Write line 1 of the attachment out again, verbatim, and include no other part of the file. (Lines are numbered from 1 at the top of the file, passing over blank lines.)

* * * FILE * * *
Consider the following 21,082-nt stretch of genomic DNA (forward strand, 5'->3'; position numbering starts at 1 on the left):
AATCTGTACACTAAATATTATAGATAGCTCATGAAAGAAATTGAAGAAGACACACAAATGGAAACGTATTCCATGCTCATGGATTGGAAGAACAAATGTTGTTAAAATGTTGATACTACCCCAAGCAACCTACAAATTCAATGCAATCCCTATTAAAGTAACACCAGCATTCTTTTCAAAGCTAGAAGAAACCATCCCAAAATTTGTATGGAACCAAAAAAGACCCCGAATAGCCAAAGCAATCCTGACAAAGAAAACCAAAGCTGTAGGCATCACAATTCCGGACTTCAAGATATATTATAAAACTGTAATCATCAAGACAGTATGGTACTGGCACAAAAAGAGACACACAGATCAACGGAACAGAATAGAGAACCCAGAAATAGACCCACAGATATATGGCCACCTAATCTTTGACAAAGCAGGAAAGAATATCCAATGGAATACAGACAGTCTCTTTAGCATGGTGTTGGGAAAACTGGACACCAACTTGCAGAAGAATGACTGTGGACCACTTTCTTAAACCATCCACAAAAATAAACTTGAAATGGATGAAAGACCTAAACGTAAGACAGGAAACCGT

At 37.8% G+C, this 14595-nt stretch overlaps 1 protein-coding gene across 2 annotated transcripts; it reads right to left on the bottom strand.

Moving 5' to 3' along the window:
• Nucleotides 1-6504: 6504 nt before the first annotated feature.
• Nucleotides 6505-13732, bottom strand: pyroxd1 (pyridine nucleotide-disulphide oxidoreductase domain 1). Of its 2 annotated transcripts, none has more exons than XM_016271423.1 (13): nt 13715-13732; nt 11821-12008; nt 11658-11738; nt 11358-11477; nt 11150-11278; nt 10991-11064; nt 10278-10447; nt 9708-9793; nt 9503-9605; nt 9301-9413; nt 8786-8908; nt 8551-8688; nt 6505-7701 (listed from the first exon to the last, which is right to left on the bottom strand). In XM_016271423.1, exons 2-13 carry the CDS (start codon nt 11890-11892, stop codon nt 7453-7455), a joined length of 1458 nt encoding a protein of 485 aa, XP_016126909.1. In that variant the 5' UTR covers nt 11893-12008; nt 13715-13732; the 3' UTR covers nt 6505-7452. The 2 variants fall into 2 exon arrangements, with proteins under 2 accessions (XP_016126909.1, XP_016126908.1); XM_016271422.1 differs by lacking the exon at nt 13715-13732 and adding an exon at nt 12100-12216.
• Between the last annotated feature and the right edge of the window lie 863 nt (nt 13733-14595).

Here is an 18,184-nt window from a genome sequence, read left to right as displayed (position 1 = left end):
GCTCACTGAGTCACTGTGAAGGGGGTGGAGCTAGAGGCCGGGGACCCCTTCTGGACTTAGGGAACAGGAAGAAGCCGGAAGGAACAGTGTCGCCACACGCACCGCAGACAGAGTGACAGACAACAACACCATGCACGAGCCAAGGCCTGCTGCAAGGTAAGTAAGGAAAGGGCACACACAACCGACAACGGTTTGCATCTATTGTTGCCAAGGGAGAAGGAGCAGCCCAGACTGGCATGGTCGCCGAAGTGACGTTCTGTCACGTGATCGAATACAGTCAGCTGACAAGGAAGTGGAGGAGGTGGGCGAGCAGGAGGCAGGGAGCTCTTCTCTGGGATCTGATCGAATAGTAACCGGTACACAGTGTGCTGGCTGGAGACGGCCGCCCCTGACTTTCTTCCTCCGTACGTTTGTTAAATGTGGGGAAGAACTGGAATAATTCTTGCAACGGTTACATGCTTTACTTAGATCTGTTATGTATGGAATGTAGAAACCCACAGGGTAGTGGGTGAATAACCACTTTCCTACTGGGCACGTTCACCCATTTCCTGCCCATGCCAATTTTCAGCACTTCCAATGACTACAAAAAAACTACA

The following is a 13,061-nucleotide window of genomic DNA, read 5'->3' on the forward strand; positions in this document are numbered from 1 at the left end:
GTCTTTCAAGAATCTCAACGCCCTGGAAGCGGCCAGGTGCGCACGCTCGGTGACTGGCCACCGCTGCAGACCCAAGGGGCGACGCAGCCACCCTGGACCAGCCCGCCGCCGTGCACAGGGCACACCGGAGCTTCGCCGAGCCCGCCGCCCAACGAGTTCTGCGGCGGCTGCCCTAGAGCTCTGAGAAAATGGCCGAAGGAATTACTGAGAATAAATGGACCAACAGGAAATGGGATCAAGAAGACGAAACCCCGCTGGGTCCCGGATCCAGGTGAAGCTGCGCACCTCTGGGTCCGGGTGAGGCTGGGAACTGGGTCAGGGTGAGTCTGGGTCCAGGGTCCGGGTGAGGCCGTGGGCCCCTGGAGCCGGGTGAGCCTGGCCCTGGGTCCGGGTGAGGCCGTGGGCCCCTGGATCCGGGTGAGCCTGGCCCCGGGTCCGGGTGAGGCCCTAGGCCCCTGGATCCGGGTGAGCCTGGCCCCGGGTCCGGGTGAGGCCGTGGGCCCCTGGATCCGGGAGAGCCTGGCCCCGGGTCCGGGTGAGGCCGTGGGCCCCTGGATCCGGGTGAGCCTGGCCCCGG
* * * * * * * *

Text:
Consider the following 21,082-nt stretch of genomic DNA (forward strand, 5'->3'; position numbering starts at 1 on the left):